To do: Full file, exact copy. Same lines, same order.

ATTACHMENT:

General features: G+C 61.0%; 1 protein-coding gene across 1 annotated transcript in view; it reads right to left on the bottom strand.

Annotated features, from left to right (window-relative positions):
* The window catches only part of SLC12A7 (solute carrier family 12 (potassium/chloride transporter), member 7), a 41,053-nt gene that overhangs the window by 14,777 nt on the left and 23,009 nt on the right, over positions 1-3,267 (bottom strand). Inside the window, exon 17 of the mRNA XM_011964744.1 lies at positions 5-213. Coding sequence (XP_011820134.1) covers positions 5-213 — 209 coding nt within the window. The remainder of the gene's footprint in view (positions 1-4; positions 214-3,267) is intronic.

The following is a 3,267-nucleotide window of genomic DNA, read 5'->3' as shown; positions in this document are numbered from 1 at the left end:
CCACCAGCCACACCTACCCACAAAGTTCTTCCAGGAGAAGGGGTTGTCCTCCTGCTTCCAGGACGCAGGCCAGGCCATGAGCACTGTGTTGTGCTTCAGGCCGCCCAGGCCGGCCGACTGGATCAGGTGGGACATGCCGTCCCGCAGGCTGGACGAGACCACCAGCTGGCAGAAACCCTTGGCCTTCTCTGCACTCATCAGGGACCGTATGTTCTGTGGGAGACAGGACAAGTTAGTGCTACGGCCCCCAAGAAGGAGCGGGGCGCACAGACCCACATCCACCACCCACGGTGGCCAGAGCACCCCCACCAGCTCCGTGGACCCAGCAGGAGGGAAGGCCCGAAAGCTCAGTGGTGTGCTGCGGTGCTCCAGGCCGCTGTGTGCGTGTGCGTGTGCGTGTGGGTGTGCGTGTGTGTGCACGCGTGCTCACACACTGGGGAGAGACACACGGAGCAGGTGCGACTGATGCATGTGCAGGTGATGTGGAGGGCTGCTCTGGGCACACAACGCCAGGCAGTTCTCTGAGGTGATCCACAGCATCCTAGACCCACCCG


General features: G+C 61.0%; 1 protein-coding gene across 1 annotated transcript in view; it reads right to left on the bottom strand.

Annotated features, from left to right (window-relative positions):
* The window catches only part of SLC12A7 (solute carrier family 12 (potassium/chloride transporter), member 7), a 41,053-nt gene that overhangs the window by 14,777 nt on the left and 23,009 nt on the right, over positions 1-3,267 (bottom strand). Inside the window, exon 17 of the mRNA XM_011964744.1 lies at positions 5-213. Coding sequence (XP_011820134.1) covers positions 5-213 — 209 coding nt within the window. The remainder of the gene's footprint in view (positions 1-4; positions 214-3,267) is intronic.

The following is a 3,267-nucleotide window of genomic DNA, read 5'->3' as shown; positions in this document are numbered from 1 at the left end:
CCACCAGCCACACCTACCCACAAAGTTCTTCCAGGAGAAGGGGTTGTCCTCCTGCTTCCAGGACGCAGGCCAGGCCATGAGCACTGTGTTGTGCTTCAGGCCGCCCAGGCCGGCCGACTGGATCAGGTGGGACATGCCGTCCCGCAGGCTGGACGAGACCACCAGCTGGCAGAAACCCTTGGCCTTCTCTGCACTCATCAGGGACCGTATGTTCTGTGGGAGACAGGACAAGTTAGTGCTACGGCCCCCAAGAAGGAGCGGGGCGCACAGACCCACATCCACCACCCACGGTGGCCAGAGCACCCCCACCAGCTCCGTGGACCCAGCAGGAGGGAAGGCCCGAAAGCTCAGTGGTGTGCTGCGGTGCTCCAGGCCGCTGTGTGCGTGTGCGTGTGCGTGTGGGTGTGCGTGTGTGTGCACGCGTGCTCACACACTGGGGAGAGACACACGGAGCAGGTGCGACTGATGCATGTGCAGGTGATGTGGAGGGCTGCTCTGGGCACACAACGCCAGGCAGTTCTCTGAGGTGATCCACAGCATCCTAGACCCACCCG